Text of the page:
Stories: Children, Communities, Futures

This trip to Kenya has been emotional for me in many ways. Seeing children suffering from hunger and disease is something that remains with a person for a long time. Kenya also holds a special place in my heart. I was married here 30 years ago and my son was born here a few years later. Kenya is part of my family’s story; and when a member of your family hurts, you hurt.

This morning we hit the road to Kalemunyang. On the way, we drive through barren landscapes. All around are dirt fields and no signs of water. We cross large river beds that are totally dry. Herds of goats and camels, tired and emaciated, walk through parched lands in search of food and water.

Hearing that the president of ChildFund is coming, the women of Kalemunyang have gathered to welcome our arrival. As we pull in, they are surprised to see a woman president. They had been expecting a man. They are excited, and to my surprise, they pick me up and carry me on their shoulders around the community!

After things settle down, community members fill me in on ChildFund’s Food for Assets program, funded by the United Nations’ World Food Program. I’m shown to the irrigation system on the bank of the Turkwel River.

Through the Food for Assets program, ChildFund initially provides families with food and goods in exchange for their work to build irrigation systems and community gardens. Because of climate change, ChildFund is teaching pastoralist communities techniques for irrigation and how to grow gardens. We’re providing improved access to water for both humans and livestock, thereby increasing crop production, reducing environmental degradation and improving pasture for livestock. More than 20,000 people benefit from this program.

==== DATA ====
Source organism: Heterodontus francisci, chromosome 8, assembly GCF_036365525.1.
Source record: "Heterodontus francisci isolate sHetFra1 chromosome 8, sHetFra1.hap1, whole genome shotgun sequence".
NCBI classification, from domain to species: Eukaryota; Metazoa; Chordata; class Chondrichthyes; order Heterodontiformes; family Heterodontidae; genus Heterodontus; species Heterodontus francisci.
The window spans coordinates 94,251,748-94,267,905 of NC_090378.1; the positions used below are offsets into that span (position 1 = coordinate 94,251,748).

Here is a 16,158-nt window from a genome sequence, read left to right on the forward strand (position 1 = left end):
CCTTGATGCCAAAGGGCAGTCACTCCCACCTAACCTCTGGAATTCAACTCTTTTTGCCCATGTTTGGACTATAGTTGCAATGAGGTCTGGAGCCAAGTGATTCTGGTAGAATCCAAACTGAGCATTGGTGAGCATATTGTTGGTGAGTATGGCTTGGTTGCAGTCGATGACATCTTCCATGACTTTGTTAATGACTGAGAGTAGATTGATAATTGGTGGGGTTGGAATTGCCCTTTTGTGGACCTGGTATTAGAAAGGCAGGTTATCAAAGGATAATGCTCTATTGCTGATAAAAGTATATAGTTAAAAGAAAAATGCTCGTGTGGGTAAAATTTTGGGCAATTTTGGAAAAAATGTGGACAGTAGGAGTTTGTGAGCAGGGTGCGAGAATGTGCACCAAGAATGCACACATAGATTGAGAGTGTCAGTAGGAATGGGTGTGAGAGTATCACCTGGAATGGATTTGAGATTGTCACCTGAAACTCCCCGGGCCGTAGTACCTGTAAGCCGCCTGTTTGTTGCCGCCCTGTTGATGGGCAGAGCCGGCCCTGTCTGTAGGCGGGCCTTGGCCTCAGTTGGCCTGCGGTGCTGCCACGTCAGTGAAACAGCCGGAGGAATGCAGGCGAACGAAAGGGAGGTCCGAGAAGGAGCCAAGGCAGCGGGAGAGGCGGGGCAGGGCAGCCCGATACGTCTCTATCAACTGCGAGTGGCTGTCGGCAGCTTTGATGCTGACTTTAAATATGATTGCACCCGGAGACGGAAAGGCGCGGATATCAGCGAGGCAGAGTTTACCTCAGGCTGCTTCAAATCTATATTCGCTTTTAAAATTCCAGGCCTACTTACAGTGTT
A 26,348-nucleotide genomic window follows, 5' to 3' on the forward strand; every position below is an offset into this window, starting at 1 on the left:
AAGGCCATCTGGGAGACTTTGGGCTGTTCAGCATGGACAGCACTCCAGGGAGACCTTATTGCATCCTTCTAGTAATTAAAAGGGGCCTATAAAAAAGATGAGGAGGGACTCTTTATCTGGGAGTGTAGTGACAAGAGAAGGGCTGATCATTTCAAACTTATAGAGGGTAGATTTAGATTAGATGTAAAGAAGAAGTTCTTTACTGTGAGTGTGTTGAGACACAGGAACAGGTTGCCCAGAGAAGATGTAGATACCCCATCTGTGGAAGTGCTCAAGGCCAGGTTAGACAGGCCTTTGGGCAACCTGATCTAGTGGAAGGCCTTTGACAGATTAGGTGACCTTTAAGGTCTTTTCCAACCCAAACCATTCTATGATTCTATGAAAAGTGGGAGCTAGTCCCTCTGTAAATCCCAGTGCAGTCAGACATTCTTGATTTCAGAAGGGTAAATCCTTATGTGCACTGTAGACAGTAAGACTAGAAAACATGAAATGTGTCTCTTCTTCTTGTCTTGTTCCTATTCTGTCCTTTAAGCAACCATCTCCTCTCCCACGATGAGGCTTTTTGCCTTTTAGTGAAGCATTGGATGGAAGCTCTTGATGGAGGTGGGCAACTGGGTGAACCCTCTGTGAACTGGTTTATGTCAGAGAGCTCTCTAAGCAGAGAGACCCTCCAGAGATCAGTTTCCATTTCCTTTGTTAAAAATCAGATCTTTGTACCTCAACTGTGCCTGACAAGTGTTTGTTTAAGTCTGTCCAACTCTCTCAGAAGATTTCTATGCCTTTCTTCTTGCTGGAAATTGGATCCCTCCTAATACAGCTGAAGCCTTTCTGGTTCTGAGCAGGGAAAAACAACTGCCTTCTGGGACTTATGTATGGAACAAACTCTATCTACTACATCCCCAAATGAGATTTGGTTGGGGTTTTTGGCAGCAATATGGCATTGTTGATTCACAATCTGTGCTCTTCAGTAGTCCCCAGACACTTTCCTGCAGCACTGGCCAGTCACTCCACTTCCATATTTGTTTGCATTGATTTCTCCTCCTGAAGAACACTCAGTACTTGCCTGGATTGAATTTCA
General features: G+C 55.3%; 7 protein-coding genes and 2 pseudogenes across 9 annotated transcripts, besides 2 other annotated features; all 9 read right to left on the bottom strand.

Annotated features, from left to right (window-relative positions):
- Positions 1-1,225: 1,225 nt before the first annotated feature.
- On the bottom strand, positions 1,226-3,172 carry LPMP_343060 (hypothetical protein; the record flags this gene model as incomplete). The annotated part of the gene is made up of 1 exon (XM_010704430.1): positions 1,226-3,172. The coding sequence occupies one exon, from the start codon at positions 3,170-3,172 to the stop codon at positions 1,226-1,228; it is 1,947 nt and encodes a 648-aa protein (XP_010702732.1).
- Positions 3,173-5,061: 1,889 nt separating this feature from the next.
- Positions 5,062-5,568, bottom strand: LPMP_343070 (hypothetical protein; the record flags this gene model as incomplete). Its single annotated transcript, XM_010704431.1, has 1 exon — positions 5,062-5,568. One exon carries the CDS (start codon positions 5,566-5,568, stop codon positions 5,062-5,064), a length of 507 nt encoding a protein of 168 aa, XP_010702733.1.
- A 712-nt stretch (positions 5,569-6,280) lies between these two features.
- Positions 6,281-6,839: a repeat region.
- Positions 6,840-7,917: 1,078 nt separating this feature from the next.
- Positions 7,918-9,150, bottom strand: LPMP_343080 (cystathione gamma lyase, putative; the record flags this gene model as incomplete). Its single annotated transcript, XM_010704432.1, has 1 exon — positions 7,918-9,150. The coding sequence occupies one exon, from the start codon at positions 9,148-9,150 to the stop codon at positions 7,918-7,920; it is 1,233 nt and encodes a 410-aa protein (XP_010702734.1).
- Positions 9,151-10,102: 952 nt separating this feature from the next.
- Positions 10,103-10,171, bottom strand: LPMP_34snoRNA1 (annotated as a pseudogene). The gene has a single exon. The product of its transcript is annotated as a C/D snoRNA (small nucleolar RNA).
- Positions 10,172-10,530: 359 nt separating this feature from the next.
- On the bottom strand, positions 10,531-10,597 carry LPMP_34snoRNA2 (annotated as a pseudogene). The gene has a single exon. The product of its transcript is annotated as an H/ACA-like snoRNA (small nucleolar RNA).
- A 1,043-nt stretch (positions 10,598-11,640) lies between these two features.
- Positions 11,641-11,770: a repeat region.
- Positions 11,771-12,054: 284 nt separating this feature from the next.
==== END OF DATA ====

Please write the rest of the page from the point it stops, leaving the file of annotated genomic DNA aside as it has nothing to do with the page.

I speak to Anna, a cheery 38-year-old woman and mother of three (pictured below). She is tilling the soil and watering her crops in the “shamba”. She tells me that her situation was desperate before ChildFund offered assistance, providing gardening tools, seeds and training in crop cultivation.

 

ChildFund International CEO Anne Lynam Goddard travelled to Kenya last week to see first-hand the impact of the drought, which has left more than 3.5 million people in need of emergency food aid. Anne visited one of the most affected areas, the Turkana region, where ChildFund is responding.

It’s a dusty and bumpy drive to Lokitaung in northern Kenya. You can taste the dust in the air. It’s early in the morning and already the heat is unbearable. Without water, nothing grows in this hostile environment.

We stop at a health tent. “Thirty-seven percent of children under five are malnourished here,” a local nurse tells me as she weighs a young girl. “Eight percent are severely malnourished. That’s a sharp increase compared to last year.”

In times of food shortage, children under five are the most vulnerable to malnutrition. Inadequate food intake in young children has lifelong growth and development implications. That’s why ChildFund is focusing its relief efforts on providing food to those aged five and younger, as well as pregnant and nursing mothers. We are using existing structures we have in place on the ground, including health facilities and early child care and development (ECCD) centres, to deliver food and water.